The US Federal Reserve is meeting today to decide whether to change the rate of interest from the 0.5 per cent rate it chose at its last meeting in December.
The Fed is widely expected to leave rates unchanged when it releases statement at 7pm GMT tomorrow.
The Federal Open Market Committee (FOMC) voted unanimously to raise interest rates at its last meeting for the first time since 2006.
The move took the range of rates banks offer to lend to each other overnight, known as the Federal Funds rate, to between 0.25 per cent and 0.5 per cent.
An ugly start for the year in US and global markets is not expected to have increased FOMC appetite for another rise in rates.
Since the Fed announced in December last year that it would push up the benchmark rate of interest the S&P 500 stock index has fallen 9.5 per cent, while the Dow Jones Industrial index is down 10 per cent.
Oil prices have collapsed by 16 per cent since then and have been widely blamed for the equity sell off.
The Bank of England's Mark Carney earlier today indicated the US rate hike and increased market volatility, though was not the root of the swings.
The FTSE 100 is down around 20 per cent from its highs last April.
Giving evidence to the Treasury Select Committee, Mr Carney said the Bank's financial policy committee (FPC) he said: "It has long been the view of the FPC and myself personally that the start of the tightening of US monetary policy could lead to a tightening of global financial conditions, particularly for emerging economies, and could accelerate weakness, and we have seen some of that.”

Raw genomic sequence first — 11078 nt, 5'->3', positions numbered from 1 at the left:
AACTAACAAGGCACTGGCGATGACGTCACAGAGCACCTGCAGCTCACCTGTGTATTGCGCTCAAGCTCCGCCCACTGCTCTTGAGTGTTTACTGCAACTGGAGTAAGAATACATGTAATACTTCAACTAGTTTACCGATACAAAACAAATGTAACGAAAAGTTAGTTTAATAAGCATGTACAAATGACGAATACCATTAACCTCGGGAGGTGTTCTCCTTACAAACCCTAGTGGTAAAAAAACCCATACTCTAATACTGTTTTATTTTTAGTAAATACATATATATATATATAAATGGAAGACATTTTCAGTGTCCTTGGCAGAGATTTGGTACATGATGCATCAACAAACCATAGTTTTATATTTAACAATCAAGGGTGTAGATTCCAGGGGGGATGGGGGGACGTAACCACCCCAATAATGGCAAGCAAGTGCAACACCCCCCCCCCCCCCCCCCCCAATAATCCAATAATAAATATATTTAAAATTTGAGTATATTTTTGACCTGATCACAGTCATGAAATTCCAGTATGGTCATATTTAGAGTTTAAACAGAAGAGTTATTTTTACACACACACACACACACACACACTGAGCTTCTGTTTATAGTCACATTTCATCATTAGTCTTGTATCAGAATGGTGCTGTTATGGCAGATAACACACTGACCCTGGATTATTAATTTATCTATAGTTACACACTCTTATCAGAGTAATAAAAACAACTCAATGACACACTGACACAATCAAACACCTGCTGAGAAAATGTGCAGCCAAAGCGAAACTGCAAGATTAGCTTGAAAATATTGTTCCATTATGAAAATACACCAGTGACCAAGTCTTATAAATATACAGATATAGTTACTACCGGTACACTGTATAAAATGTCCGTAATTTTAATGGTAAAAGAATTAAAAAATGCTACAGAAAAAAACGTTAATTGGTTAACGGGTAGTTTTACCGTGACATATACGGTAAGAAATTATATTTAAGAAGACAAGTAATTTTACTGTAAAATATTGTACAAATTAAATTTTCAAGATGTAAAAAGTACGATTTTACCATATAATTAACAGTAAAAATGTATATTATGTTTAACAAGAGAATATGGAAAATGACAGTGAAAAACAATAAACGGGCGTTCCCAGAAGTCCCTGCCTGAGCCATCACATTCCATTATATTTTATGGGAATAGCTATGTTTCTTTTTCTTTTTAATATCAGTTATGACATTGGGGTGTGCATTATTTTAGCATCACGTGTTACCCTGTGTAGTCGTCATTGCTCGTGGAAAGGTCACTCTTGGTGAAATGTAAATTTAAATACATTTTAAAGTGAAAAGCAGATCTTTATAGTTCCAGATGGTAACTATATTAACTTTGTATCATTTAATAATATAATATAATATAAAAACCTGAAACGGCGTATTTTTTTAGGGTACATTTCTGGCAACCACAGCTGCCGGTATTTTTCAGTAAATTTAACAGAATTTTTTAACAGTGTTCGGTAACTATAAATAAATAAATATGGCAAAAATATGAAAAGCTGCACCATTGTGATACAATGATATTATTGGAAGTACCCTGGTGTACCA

Last week Carney repeated that he thought conditions were not yet right for an interest rate rise in the UK.
Consensus among economists is that the Fed will likely raise interest rates again in March, though much of that decision will depend on most recent economic numbers.
Later today Markit will relase is flash US service PMI for January, as well as the latest consumer confidence survey.
The last figures for December fell short of analyst expectations.
Sales at U.S. retailers declined in December, while manufacturing in the contracted at the fastest pace in more than six years, dragged back by slowing global growth and a strengthening dollar.
The outlook of inflation could be adjusted downward as the falling oil price weighs on prices.
Inflation in the US has been under the Fed’s 2 per cent target since 2012, climbing to a rate of 0.7 per cent in December from 0.5 per cent the month before.